Stay tuned throughout the month to learn more about President Arima’s message, his vision for our future, and expectations for associates.
For the first time in DENSO’s history, President Koji Arima delivers the New Year Message to associates from North America.
Associates pack more than 500 toiletry bags for The Children’s Center, with the help of DENSO Cobotta robot.
Old friends and new: Associates of all levels, and from various regions around the world, strike a pose at the photo booth to commemorate their experience.
Celebrating Brand Champions: The New Year Ceremony Project Team present special gifts to representatives from AFCO and DWAM, and to President Koji Arima, a WWE fanatic
More photos and videos coming soon!
Every year, DENSO’s president shares a special New Year message to set the company direction, unite and inspire DENSO’s associates globally. This year was different.
For the first time in our company history, DENSO’s Global President Koji Arima gave his speech in a different region – North America. On January 9, more than 400 associates from DENSO locations around the world gathered in the metro Detroit area to hear his message in person. President Arima’s message was also live streamed to all of DENSO’s 170,000 associates across the globe.
In his speech, President Arima talked about DENSO’s second founding, the largest shift in business strategy in DENSO’s 70-year history, his vision for DENSO, and expectations for associates.
Missed the live stream?
Watch the full video of President Arima’s speech below. (approximate time: 30 minutes)
What did you think of President Arima’s message?
Share your comments below! What inspired you most, what questions do you have, what will you do differently in 2019.
DENSO announced its financial results for the first-half ending September 30, 2018 for fiscal year ending March 31, 2019:
“DENSO’s revenue rose due to an increase in global vehicle production in spite of natural disasters. In addition, newly consolidated subsidiary, DENSO TEN, contributed to growth in revenue. Operating profit decreased due to transient profit in the last fiscal year, variance of periods in collecting expenses and increase in investment for future growth toward becoming a leading mobility supplier,” said Koji Arima, global president and CEO of DENSO Corporation.
North American Results
In North America, sales expansion led to the increase in revenue. Operating profit decreased due to the increase in expenses for R&D and investments for expanding production capabilities.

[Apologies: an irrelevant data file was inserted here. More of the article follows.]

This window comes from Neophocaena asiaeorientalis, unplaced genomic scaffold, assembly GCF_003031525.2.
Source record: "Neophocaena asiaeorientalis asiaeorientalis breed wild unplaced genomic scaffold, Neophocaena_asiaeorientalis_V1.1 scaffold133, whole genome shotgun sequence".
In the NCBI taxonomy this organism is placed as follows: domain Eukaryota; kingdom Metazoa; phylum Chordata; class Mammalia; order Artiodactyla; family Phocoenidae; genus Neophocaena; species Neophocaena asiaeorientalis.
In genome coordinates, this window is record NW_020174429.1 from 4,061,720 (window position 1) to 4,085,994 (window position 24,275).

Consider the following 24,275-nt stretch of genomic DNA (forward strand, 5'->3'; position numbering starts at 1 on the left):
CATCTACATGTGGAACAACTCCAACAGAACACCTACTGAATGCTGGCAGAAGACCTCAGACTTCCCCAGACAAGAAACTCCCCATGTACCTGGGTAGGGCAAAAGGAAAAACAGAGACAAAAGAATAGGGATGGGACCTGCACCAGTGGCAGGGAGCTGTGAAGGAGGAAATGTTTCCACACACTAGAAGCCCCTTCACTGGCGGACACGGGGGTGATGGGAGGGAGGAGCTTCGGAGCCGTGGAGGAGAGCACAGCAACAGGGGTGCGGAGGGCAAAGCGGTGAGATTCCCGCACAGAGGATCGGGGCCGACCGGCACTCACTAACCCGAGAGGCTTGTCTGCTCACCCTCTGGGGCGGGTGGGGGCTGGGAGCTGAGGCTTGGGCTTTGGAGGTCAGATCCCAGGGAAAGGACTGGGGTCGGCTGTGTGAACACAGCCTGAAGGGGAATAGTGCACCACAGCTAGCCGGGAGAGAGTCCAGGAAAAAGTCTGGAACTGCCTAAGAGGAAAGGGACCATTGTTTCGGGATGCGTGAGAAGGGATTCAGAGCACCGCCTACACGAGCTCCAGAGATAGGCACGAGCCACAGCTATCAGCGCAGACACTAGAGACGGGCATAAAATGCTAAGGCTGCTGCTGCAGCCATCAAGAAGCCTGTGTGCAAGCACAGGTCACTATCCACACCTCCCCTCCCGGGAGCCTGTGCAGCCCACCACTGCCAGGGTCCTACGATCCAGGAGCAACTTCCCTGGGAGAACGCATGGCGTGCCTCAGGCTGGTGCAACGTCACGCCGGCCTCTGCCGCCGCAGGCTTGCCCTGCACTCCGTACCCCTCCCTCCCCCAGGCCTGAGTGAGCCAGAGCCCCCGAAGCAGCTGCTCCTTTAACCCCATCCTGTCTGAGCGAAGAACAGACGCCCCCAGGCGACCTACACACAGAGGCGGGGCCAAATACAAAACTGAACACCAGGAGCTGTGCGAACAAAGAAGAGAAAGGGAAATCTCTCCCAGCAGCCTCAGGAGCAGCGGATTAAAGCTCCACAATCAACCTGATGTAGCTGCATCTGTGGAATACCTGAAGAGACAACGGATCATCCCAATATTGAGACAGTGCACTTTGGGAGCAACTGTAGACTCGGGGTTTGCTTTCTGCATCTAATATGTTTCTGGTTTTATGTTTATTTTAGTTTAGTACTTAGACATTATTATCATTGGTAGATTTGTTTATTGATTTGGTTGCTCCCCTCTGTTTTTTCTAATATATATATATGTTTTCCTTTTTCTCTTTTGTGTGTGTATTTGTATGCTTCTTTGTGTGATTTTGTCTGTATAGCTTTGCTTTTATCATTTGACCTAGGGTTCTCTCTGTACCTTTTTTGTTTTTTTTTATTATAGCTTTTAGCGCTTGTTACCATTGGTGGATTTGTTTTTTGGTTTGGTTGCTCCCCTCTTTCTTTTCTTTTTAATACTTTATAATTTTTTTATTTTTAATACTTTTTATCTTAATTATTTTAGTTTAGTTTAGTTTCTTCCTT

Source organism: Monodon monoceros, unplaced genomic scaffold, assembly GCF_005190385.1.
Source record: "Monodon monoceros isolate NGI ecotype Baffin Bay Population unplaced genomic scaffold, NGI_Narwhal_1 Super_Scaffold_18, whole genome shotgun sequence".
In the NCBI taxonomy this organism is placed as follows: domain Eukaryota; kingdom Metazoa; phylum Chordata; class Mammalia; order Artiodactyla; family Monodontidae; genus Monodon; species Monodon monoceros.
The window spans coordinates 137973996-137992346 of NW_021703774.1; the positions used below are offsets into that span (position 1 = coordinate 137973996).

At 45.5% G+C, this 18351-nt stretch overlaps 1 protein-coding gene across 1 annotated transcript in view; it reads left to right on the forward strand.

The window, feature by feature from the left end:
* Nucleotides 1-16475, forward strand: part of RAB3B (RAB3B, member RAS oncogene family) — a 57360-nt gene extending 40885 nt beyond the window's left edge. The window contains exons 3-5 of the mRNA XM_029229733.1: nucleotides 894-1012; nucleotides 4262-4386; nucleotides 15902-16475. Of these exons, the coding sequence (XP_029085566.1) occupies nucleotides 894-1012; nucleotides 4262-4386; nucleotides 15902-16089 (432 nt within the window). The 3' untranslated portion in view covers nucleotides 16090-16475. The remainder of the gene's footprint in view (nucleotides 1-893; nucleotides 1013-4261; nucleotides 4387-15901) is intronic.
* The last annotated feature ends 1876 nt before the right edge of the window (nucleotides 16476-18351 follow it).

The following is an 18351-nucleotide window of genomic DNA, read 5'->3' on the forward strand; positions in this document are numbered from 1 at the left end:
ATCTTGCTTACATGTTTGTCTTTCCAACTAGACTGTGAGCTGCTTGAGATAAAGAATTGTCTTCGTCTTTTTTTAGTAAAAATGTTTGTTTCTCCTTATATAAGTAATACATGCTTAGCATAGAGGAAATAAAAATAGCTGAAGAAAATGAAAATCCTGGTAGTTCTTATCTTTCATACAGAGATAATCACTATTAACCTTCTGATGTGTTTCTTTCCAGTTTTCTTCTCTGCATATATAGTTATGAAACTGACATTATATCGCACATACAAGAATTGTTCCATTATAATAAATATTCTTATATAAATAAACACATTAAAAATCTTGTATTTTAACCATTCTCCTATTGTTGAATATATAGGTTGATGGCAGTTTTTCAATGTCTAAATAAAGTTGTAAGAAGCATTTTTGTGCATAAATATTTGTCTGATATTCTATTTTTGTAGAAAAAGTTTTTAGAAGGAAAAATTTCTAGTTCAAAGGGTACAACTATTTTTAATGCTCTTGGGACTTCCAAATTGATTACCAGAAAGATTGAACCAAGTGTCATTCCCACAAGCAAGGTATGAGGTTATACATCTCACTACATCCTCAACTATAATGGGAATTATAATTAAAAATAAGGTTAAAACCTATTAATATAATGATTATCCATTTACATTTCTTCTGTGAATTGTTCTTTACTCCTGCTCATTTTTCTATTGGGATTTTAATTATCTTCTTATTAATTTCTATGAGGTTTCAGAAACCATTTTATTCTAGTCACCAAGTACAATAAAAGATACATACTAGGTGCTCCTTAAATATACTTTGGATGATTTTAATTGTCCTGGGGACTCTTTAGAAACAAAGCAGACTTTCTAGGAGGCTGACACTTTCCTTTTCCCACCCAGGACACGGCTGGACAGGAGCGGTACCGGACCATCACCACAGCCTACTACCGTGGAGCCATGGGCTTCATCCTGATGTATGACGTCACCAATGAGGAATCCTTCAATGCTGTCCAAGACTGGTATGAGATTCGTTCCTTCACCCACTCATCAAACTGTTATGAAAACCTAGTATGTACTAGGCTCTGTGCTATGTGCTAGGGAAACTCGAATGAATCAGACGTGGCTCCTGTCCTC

Click here to view DENSO’s financial forecast and financial results for other regions.
As you likely heard, we recently announced DENSO’s second founding. What does this mean? It’s our largest shift in business strategy in our 70-year history to face the rapid changes in the automotive industry, the competition, ensure future success and achieve our 2030 goals. To learn more about DENSO’s vision and commitment to becoming the leading global mobility supplier, click here for the full news release.
With the news now public, DENSO’s North America President, Ken Ito, and Senior Vice President of Engineering Bill Foy spoke with leading industry news publication Automotive News about DENSO’s transformation. Ito said it’s important for the company to innovate with new technology, but also to enhance our current offerings.
“Our question is how we can transform our commodity products by adding value,” Ito told Automotive News. “For example, the air conditioner. As it is today, it could become a commodity. But in the future, instead, it could be combined with safety functions to add value, or combined with the functions of autonomous driving. We are focused on finding new value.”
The article also shares more details about DENSO’s renewed R&D and technology focus, which includes cloud computing and artificial intelligence. Still, Foy said even as DENSO moves into new fields, it will not abandon the many product areas that have been – and still are – critical for automakers.
It is this unique expertise and capability in legacy technologies and new ones that position us well for the future and will allow us to achieve our Long-Term Policy 2030. Everyone has an important role to play in our strategy shift and as we continue to shape the future of transportation – from car sharing, to automated driving and connecting cars and cities.
Read the Automotive News story here.
The automotive industry is facing a time of change. As we learn to integrate and develop connected, autonomous and electric vehicle technologies, we need to shift our approach to work and how we do business.
“Companies need to move very quickly, perhaps at ten times the previous speed, to meet the new market demands,” according to DENSO Vice President Britt Autry.
Located in Maryville, Tennessee, Autry oversees manufacturing of electronic parts, metric improvement for our suppliers, and efficient conveyance operations for parts and products in our network. This month, Autry sat down with Manufacturing Leadership Council to discuss how DENSO’s core foundation will help strengthen its competitiveness.
“DENSO established the tagline ‘Crafting the Core’ which means knowing your core strength and leveraging it for achievement. Manufacturers that have an established and sustainable core will have the best opportunity to succeed. Also, companies that strategically leverage external expertise can better align their organizations with the next opportunities.”